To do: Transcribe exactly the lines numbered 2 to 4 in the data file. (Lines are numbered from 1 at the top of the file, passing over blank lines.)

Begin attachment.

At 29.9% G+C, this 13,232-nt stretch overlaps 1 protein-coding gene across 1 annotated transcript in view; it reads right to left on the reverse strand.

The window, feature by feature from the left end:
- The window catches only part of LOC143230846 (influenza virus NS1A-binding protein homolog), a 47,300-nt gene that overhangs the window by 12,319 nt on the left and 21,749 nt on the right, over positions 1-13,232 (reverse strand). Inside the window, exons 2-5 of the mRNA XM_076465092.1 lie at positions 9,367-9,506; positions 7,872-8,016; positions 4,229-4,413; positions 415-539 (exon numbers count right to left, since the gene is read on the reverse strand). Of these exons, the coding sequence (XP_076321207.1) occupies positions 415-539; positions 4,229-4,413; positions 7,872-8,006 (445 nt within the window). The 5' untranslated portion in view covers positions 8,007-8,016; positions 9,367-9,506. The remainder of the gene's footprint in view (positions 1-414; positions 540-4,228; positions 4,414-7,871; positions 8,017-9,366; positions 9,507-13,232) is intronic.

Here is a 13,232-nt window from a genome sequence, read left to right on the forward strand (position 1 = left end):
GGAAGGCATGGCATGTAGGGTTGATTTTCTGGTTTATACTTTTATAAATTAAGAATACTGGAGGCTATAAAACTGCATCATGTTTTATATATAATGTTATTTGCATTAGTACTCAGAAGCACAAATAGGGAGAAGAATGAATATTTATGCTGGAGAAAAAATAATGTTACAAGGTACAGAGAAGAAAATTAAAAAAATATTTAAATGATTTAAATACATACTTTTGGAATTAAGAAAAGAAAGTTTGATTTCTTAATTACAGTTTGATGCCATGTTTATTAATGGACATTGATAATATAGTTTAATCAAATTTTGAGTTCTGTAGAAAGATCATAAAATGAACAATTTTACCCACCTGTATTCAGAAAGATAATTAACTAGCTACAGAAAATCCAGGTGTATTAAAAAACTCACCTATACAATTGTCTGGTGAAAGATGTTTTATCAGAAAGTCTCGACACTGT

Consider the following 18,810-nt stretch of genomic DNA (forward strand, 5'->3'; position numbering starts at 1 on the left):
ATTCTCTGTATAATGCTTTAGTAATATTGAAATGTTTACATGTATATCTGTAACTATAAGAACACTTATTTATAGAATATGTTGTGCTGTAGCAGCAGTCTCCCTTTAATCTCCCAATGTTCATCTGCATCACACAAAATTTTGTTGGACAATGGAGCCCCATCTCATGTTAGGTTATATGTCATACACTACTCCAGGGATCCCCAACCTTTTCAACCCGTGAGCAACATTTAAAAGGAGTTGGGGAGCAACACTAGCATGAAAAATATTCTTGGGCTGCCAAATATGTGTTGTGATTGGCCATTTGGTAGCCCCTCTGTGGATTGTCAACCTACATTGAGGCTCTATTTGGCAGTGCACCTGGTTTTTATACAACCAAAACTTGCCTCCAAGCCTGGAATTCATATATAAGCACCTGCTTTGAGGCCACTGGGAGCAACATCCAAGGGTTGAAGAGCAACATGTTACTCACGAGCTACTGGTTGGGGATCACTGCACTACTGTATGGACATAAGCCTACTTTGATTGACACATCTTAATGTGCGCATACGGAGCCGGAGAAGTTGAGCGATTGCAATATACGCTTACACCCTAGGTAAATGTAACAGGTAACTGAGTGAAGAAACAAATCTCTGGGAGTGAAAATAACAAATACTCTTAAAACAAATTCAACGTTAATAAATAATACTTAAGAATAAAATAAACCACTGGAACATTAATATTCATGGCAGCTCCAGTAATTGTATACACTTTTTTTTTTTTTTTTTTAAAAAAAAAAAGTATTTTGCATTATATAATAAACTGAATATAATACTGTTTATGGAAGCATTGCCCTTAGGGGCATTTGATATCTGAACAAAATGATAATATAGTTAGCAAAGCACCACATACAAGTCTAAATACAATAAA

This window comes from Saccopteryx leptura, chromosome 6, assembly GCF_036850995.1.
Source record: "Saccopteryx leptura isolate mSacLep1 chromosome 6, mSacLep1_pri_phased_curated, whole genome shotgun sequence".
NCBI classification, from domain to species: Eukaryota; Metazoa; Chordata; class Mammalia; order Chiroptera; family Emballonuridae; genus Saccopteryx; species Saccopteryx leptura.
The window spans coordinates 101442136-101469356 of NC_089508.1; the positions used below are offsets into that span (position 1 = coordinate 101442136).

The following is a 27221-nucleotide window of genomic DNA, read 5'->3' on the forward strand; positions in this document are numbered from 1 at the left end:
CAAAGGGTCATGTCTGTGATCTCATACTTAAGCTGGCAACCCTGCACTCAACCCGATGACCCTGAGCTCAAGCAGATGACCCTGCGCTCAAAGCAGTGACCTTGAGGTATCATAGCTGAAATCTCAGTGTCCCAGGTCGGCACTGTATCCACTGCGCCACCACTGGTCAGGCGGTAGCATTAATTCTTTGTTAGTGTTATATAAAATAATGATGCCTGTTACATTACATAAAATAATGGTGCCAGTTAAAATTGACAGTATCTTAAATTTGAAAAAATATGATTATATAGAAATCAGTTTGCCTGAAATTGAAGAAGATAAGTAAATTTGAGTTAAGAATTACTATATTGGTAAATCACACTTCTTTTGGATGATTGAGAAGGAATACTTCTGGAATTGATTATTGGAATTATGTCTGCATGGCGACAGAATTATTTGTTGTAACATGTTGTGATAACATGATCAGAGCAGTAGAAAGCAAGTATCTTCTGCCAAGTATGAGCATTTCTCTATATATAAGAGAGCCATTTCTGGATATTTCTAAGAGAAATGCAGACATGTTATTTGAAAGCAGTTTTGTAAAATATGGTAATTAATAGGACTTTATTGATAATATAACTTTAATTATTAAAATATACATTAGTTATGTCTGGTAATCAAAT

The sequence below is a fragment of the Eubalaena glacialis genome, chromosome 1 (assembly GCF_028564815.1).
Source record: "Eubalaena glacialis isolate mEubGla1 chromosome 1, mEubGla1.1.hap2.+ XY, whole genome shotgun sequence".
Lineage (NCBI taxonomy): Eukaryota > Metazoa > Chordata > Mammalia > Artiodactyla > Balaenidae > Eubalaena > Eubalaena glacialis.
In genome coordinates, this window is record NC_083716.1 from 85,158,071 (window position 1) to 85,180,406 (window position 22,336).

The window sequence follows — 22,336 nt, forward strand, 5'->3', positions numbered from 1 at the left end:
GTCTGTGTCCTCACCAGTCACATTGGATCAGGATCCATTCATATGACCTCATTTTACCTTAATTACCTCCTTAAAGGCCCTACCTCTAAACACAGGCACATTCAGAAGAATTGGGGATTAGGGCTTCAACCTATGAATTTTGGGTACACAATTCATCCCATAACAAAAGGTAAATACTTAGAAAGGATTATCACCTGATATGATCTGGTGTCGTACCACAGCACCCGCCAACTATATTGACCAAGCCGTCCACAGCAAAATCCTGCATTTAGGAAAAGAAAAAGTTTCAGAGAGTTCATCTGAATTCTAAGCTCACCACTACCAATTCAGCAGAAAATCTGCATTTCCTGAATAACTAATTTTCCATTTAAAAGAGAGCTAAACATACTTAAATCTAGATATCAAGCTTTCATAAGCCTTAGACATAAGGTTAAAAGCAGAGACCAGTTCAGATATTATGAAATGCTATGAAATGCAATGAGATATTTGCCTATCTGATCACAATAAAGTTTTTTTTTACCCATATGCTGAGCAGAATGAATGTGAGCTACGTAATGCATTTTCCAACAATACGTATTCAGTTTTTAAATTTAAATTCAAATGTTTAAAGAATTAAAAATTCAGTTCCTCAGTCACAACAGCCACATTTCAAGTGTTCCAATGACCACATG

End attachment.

The window, feature by feature from the left end:
- The window catches only part of LOC143230846 (influenza virus NS1A-binding protein homolog), a 47,300-nt gene that overhangs the window by 12,319 nt on the left and 21,749 nt on the right, over positions 1-13,232 (reverse strand). Inside the window, exons 2-5 of the mRNA XM_076465092.1 lie at positions 9,367-9,506; positions 7,872-8,016; positions 4,229-4,413; positions 415-539 (exon numbers count right to left, since the gene is read on the reverse strand). Of these exons, the coding sequence (XP_076321207.1) occupies positions 415-539; positions 4,229-4,413; positions 7,872-8,006 (445 nt within the window). The 5' untranslated portion in view covers positions 8,007-8,016; positions 9,367-9,506. The remainder of the gene's footprint in view (positions 1-414; positions 540-4,228; positions 4,414-7,871; positions 8,017-9,366; positions 9,507-13,232) is intronic.

Here is a 13,232-nt window from a genome sequence, read left to right on the forward strand (position 1 = left end):